We asked you to tell us about a veteran who continues to serve and inspire. From hundreds of compelling entries, we chose to tell the stories of eight veterans. The first-ever Veterans Community Showcase is presented in partnership with United Rentals.
The first thing you notice about George Stoecker is that he’s from the Northeast; he has that distinctive, sharp accent to his voice. The fact that he’s a truly kind person comes out almost as quick too. And really, he’s the definition of an American veteran.
“I took an oath in ’66 to defend my country and the people in it, and nobody has relieved me of that oath. It’s still active today,” he said.
George is a veteran who served in the Vietnam War. “You give back. Our country gives us so much freedom,” is why he joined. Although just saying that he “joined” is simplifying things. George originally joined the Navy in 1966 and was honorably discharged five months and 28 days later. His bad knees were what got him the discharge, but they didn’t stop him from being drafted in ’67.
He wanted to serve, that wasn’t the problem.
“I joined the Navy to be a career person,” he said. “I had 20 years picked out.” The problem was his paperwork. Because he already had a discharge, he was told he couldn’t be drafted. 1968 hit, another draft notice came, but he was told no yet again.
At this point, George decided to get his life going anyway. He got a good job and bought a car. Then, 1969 came, and instead of the expected draft notice and denial, he was inducted into the Army.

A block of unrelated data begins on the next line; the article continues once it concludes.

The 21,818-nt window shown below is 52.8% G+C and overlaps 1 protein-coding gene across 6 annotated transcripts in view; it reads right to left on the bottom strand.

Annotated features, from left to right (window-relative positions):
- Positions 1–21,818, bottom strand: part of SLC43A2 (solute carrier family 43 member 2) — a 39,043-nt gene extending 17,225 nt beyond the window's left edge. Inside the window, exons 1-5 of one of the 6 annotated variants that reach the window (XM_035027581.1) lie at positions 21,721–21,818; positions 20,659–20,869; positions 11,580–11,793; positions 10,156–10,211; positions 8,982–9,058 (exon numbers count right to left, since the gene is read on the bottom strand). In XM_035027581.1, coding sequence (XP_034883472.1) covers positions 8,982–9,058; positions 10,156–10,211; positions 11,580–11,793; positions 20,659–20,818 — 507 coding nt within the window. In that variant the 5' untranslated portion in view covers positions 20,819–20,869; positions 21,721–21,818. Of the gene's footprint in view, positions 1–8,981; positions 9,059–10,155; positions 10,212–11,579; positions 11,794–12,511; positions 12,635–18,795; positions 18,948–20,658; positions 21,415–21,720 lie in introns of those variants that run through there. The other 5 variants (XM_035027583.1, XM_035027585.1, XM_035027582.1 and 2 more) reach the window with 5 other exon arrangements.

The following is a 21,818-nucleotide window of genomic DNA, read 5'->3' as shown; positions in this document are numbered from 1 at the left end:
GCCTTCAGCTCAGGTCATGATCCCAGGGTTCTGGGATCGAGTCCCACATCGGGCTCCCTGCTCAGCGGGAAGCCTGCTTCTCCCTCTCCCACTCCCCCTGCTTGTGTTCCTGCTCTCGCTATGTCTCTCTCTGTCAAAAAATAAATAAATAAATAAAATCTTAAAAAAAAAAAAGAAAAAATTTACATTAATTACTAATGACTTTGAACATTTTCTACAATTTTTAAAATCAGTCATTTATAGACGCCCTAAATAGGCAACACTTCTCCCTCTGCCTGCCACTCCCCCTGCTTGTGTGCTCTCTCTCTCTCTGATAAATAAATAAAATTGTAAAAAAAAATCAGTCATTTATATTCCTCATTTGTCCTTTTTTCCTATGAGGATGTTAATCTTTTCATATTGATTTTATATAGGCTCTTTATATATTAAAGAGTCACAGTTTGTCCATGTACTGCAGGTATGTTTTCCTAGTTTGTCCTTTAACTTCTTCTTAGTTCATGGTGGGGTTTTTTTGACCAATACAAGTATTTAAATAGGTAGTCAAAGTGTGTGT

“All the guys I joined the Navy with had already been to Vietnam, and I was just starting my two year tour in the Army,” he said, the trace of irony noticeable in his voice.
“God blessed me with a wife of 44 years, two daughters and four grandkids, I’ve had a good life,” he said from his home in Arizona. He worked for the U.S. Postal Service for 33 years after Vietnam and is doing what he can to stay happy.
“For me it’s always been about family, God and country. Still is.”
He has a 100% disability rating, uses the VA for his medical services and said that he found them to be very good. He volunteered good news: “I haven’t had a pain pill – it will be a year in January.” This time, you can almost hear some relief in the sound of his voice. Also, at the suggestion of a VA doctor, he is in training now with a therapy dog,
“Training the dog is easier than training the human,” he laughed.
The dog is to help George now that his “psych meds” have been taken away—he lost his 13-year-old lab last year. What he did after his dog passed starts to show just what type of a man George is. He went out and gave to homeless; if they had a pet, he gave them both a bag for people and a special bag he made just for the pet.
The source of pretty much all of his health issues today comes from Agent Orange exposure back in the late 60’s.
“Who knows what it did,” he said. He has a long list of ailments, including major thyroid issues, which he passed along to his daughters. “Previously to my tour in Vietnam, no one in my family had any thyroid problems.”